1 For the record, I don’t want to become one of those people who begin every sentence with prefacing fragments such as, ‘Speaking as a gay man … ‘ or ‘Given my raging and all-consuming homosexual identity …’ It’s a behaviour too resonant with that of feminists. And mature-age students. But you need it as context. So let’s all cringe together, and move on.
2 Oh the oblique rhetoric of that foul thought experiment, where you imagine yourself hurtling irrevocably towards your own culminating point of being a productive, aspiring human being. ie. Must have this job, that salary, that partner and those kids before this particular date, or I will be, effectively, doomed. NO PRESSURE, OK. It’s the bildungsroman gone unashamedly and hysterically histrionic.
3 I’m paraphrasing Bernard from Black Books here. Side note and name drop: Dylan Moran really loves Sidney Nolan. He told me so.
A clarification: I’m not entering this discussion within the terms of infertility, which obviously poses its own particular issues to those it concerns. Or not; it would be a gross generalisation to assume a uniform response to any of these experiences. It’s the particularity that matters.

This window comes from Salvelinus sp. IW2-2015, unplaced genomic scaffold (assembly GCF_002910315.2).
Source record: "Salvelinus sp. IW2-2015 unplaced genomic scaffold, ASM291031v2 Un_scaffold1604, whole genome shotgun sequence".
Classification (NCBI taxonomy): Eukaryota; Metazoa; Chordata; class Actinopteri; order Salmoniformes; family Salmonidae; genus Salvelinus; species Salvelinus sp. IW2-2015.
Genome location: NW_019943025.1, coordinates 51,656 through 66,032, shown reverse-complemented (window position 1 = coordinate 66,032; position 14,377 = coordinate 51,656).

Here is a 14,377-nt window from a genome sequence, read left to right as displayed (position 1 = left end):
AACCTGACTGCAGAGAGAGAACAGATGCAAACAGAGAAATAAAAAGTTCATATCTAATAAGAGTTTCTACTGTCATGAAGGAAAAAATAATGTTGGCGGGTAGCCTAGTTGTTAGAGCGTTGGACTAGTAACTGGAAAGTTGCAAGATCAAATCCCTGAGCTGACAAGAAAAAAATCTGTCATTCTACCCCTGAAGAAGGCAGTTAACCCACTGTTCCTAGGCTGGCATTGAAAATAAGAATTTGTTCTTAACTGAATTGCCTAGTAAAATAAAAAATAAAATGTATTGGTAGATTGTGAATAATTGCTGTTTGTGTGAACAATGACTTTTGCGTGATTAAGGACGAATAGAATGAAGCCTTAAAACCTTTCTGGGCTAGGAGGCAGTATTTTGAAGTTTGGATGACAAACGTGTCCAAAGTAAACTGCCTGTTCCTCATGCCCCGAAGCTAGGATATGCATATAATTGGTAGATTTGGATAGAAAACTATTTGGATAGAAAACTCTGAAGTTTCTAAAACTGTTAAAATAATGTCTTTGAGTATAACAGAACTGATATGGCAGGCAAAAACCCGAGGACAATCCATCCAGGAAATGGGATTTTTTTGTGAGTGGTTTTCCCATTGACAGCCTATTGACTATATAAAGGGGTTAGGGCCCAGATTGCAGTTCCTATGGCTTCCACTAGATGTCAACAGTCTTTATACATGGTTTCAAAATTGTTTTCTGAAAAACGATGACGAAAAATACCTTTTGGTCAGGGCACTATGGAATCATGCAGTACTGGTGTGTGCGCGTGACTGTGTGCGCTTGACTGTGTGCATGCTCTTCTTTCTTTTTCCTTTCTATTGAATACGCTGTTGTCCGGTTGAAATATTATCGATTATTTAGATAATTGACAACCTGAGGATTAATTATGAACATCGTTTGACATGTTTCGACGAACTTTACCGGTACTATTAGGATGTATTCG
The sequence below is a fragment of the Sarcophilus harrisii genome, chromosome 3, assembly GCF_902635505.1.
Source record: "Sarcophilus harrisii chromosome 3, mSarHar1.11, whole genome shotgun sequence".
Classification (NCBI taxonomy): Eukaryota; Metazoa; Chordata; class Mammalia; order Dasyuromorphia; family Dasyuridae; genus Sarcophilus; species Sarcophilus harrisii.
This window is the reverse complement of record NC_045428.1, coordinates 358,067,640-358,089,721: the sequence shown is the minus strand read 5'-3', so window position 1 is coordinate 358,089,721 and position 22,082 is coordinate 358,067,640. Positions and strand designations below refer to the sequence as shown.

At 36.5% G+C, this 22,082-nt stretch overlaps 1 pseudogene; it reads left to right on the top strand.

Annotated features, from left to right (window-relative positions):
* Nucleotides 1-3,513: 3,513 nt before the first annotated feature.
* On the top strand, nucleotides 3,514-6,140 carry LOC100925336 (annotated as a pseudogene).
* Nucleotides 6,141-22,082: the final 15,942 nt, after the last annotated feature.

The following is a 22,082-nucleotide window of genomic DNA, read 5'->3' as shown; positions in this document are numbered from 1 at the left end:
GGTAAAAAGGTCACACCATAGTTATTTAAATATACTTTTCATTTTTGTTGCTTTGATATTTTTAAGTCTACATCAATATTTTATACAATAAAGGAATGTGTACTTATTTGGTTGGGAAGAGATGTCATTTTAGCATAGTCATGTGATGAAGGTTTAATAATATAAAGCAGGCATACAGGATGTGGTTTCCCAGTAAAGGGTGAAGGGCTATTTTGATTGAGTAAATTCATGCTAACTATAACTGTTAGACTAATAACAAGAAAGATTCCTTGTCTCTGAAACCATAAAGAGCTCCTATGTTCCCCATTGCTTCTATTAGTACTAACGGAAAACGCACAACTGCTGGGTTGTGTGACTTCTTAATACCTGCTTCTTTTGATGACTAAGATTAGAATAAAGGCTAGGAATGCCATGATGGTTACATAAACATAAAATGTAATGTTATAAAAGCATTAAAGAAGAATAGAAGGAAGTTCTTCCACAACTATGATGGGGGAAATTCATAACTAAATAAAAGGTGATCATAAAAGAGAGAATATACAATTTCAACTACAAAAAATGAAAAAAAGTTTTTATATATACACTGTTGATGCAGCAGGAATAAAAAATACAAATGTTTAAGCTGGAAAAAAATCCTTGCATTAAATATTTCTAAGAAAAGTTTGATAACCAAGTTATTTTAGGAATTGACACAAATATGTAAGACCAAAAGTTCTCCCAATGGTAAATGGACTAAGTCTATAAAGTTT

4 Yes, yes, I’m aware I’m entering familiar territory of the single twenty-something, but I’m curious: when do discussions of these kinds of topics become normal and to be expected? It’s a different kind of thought experiment and a perplexing one, because I’m often unsure how to participate.
5 By whom, I’m not actually sure. The stork? By me? Christ I hate being an adult sometimes. Perhaps those wonderful people who wrote Where Did I Come From and What’s Happening to Me? could pen a follow up, So You’re Worried About Ending Up as a Genetic Dead End?

Does my brain look big in this?

Yves Netzhammer’s The Subjectivisation of Repetition is on display at Mona now. It is a prelude to our exhibition The Red Queen, which opens on June 18.

By Luke Hortle